First a brief note: When Hereford decided to revamp its website, we also decided to try something new—a Principal’s blog. Each blog will not be long, and they may be more sporadic than I would like, but I’m willing to try to commit to communicating with the Hereford community through the blog. If you would like to provide feedback on the blogs, feel free to shoot me an email ([email protected]) and we’ll arrange a time to meet and talk.

Now, for the first blog!

By way of introduction, I am the Principal of Hereford Residential College, beginning my tenure in August 2018. However, I have been more-or-less immersed in the world of residential colleges for two decades. I am a professor of higher education, a field that studies colleges and universities. In particular, I study undergraduates, and more specifically, I study the impact of participation in living-learning communities on undergraduate student outcomes. Residential Colleges enjoy a long and prestigious history in higher education around the world and throughout history, but they also represent one type of living-learning community, or a residential space for students that strives to intentionally integrate students’ intellectual and social worlds.

From 2003-2007, I developed and was the Principal Investigator of the National Study of Living-Learning Programs (NSLLP), which in totality surveyed approximately 50,000 undergraduates across the U.S. at over 50 colleges and universities in over 600 different living-learning communities (LLCs). In 2008, the NSLLP conducted 4 site visits at high-performing LLCs at 4 different universities. The work was funded by the National Science Foundation, ACPA College Student Educators International, NASPA Student Affairs Administrators in Higher Education, and the Association of College & University Housing Officers International.

In 2018, along with my co-authors Jody Jessup-Anger, Mimi Benjamin, and Matthew Wawrzynski, I published the book, Living-Learning Communities that Work: A Research-Based model for Design, Delivery, and Assessment, which represented the culmination of my research on LLCs but also what we recommend as best practices for LLC leaders and staff. The book features a best practices model, and some of the key points of the model stipulate that effective LLCs must:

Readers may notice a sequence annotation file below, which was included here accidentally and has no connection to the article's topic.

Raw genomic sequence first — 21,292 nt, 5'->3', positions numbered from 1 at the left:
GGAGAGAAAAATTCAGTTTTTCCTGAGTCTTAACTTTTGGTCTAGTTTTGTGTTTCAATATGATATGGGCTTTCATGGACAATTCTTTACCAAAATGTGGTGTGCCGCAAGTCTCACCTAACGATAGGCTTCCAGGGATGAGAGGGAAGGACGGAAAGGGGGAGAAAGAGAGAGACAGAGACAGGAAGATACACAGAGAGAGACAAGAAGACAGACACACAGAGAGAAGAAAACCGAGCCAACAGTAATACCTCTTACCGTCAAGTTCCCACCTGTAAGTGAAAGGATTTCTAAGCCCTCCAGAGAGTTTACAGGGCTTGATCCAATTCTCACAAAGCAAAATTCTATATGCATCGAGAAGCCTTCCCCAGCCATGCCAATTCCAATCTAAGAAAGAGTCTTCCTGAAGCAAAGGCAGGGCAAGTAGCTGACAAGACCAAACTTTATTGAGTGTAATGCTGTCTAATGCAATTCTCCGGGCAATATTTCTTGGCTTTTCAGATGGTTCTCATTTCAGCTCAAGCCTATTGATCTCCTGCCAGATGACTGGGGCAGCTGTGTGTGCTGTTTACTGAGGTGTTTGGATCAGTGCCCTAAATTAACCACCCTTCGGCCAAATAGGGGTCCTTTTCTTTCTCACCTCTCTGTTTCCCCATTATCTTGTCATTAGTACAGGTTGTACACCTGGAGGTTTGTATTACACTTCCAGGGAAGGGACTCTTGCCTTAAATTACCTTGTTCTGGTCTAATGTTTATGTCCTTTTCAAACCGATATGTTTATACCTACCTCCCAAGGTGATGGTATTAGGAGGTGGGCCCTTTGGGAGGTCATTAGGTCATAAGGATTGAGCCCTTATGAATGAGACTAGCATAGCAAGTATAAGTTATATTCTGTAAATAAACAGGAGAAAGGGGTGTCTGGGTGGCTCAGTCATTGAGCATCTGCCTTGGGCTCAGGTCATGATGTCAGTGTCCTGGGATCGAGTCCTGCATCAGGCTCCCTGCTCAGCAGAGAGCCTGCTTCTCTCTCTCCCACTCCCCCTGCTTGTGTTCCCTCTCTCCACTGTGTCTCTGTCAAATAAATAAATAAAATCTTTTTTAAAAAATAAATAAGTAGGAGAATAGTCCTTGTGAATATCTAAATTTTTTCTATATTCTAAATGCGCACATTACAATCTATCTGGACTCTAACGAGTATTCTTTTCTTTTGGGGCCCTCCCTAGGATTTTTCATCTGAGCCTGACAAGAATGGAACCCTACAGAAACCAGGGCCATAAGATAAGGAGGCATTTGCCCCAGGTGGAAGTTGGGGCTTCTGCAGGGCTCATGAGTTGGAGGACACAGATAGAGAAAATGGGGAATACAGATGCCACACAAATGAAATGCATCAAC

• Have clear goals and objectives from which all other aspects of their programming emanate
  • Feature a collaboration between Housing/Residence Life units and an academic unit, but the essence of that collaboration varies by institutional culture and history
  • Have adequate resources, which includes financial, physical, and human resources
  • Offer courses for academic credit
  • Incorporate faculty in their communities, especially in advising capacities
  • Foster supportive academic and social residence hall climates
  • Include co-curricular programming consistent with their goals and objectives
  • Integrate all of the above components into one cohesive structure

Yet, when I began as Hereford’s Principal last fall, it was time to put my money where my mouth was, and see if our best practices model held up in the real world. After a year on the job, while I’m delighted to say that many aspects of the model do hold up, I am also humbled by the lessons I have learned about the challenges of running an LLC. As I conclude my first year as Principal, I can honestly say that this work is the hardest work I have ever done in my professional career, but also the most rewarding.